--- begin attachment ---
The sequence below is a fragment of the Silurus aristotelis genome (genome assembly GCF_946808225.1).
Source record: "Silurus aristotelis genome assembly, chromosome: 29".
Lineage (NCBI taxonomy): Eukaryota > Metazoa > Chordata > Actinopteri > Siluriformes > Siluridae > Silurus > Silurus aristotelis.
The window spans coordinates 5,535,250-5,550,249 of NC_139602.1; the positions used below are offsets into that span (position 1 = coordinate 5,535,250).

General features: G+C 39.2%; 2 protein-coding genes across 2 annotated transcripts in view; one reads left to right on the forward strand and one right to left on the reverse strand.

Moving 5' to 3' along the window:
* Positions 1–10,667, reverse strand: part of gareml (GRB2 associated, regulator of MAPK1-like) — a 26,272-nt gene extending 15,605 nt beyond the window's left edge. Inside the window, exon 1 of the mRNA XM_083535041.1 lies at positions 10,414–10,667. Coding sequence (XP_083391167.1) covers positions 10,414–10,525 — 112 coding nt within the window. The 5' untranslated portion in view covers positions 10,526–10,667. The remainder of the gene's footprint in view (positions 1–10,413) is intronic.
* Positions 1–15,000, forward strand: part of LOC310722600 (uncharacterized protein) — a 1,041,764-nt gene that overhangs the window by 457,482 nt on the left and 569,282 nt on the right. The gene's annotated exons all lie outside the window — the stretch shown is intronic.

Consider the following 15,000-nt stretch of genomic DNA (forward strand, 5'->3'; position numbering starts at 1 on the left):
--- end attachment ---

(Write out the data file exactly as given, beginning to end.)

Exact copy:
The sequence below is a fragment of the Silurus aristotelis genome (genome assembly GCF_946808225.1).
Source record: "Silurus aristotelis genome assembly, chromosome: 29".
Lineage (NCBI taxonomy): Eukaryota > Metazoa > Chordata > Actinopteri > Siluriformes > Siluridae > Silurus > Silurus aristotelis.
The window spans coordinates 5,535,250-5,550,249 of NC_139602.1; the positions used below are offsets into that span (position 1 = coordinate 5,535,250).

General features: G+C 39.2%; 2 protein-coding genes across 2 annotated transcripts in view; one reads left to right on the forward strand and one right to left on the reverse strand.

Moving 5' to 3' along the window:
* Positions 1–10,667, reverse strand: part of gareml (GRB2 associated, regulator of MAPK1-like) — a 26,272-nt gene extending 15,605 nt beyond the window's left edge. Inside the window, exon 1 of the mRNA XM_083535041.1 lies at positions 10,414–10,667. Coding sequence (XP_083391167.1) covers positions 10,414–10,525 — 112 coding nt within the window. The 5' untranslated portion in view covers positions 10,526–10,667. The remainder of the gene's footprint in view (positions 1–10,413) is intronic.
* Positions 1–15,000, forward strand: part of LOC310722600 (uncharacterized protein) — a 1,041,764-nt gene that overhangs the window by 457,482 nt on the left and 569,282 nt on the right. The gene's annotated exons all lie outside the window — the stretch shown is intronic.

Consider the following 15,000-nt stretch of genomic DNA (forward strand, 5'->3'; position numbering starts at 1 on the left):